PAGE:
Adsorption of CO2 at temperatures close to ambient and up to 1.5 MPa was measured on nanoporous polymer-derived carbon, on its composite with reduced graphene oxide (rGO), and on their air oxidized counterparts. The isotherms were fitted by the LBET class models and the adsorption mechanisms were described in terms of parameters derived from the mentioned models including the amount adsorbed, adsorption energy distribution, maximum CO2 adsorption energy in the first layer, heterogeneity level parameter in the first adsorbed layer, cluster heights, and changes in the volume adsorbed in the first layer upon cycling experiments. The results were analyzed in conjunction with adsorbents' porosity and surface chemistry. Even though the volume of small pores is a main parameter governing the extent of the adsorption process, surface chemistry was found as important for the energetics of adsorption and for the clustering patterns the CO2 molecules in the pore system. Regarding the quantity and quality of surface species, the results suggest that the latter might have more dominant effect on the mechanism of the adsorption process.

Evaluation of CO2 interactions with S-doped nanoporous carbon and its composites with a reduced GO: Effect of surface features on an apparent physical adsorption mechanism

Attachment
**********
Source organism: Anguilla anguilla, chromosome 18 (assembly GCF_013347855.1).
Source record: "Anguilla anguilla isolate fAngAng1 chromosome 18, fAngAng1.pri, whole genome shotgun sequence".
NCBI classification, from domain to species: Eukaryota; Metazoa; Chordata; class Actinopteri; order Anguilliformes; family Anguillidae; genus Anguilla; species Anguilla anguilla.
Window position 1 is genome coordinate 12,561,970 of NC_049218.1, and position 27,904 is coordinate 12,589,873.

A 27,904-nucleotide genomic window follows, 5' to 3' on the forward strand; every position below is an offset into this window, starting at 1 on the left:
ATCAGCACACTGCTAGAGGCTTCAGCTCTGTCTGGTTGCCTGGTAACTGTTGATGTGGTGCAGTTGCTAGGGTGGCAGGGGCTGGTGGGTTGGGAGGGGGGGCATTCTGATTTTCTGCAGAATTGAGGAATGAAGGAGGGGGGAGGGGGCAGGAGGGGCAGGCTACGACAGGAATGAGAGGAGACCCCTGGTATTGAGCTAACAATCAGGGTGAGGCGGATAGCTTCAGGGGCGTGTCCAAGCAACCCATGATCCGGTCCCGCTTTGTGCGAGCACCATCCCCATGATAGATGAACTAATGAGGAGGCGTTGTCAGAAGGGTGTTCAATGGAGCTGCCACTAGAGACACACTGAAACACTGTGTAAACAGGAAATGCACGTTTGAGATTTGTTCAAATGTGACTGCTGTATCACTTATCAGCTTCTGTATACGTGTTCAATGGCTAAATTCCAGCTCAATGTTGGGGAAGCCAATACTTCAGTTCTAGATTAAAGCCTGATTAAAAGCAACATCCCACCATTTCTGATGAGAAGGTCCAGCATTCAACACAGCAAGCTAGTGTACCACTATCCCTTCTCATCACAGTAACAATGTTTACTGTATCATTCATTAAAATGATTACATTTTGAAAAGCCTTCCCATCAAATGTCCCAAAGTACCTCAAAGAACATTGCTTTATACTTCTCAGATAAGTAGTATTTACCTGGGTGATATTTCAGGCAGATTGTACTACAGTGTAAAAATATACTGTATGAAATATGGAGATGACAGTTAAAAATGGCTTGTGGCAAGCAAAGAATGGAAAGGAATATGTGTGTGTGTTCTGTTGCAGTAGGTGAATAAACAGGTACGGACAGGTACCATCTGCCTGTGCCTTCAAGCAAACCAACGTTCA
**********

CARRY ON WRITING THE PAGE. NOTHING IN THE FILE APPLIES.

A. Policicchio;
2016

Abstract

Adsorption of CO2 at temperatures close to ambient and up to 1.5 MPa was measured on nanoporous polymer-derived carbon, on its composite with reduced graphene oxide (rGO), and on their air oxidized counterparts. The isotherms were fitted by the LBET class models and the adsorption mechanisms were described in terms of parameters derived from the mentioned models including the amount adsorbed, adsorption energy distribution, maximum CO2 adsorption energy in the first layer, heterogeneity level parameter in the first adsorbed layer, cluster heights, and changes in the volume adsorbed in the first layer upon cycling experiments. The results were analyzed in conjunction with adsorbents' porosity and surface chemistry. Even though the volume of small pores is a main parameter governing the extent of the adsorption process, surface chemistry was found as important for the energetics of adsorption and for the clustering patterns the CO2 molecules in the pore system. Regarding the quantity and quality of surface species, the results suggest that the latter might have more dominant effect on the mechanism of the adsorption process.
Adsorbents, Adsorption, Gas adsorption
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Utilizza questo identificativo per citare o creare un link a questo documento: http://hdl.handle.net/20.500.11770/303017
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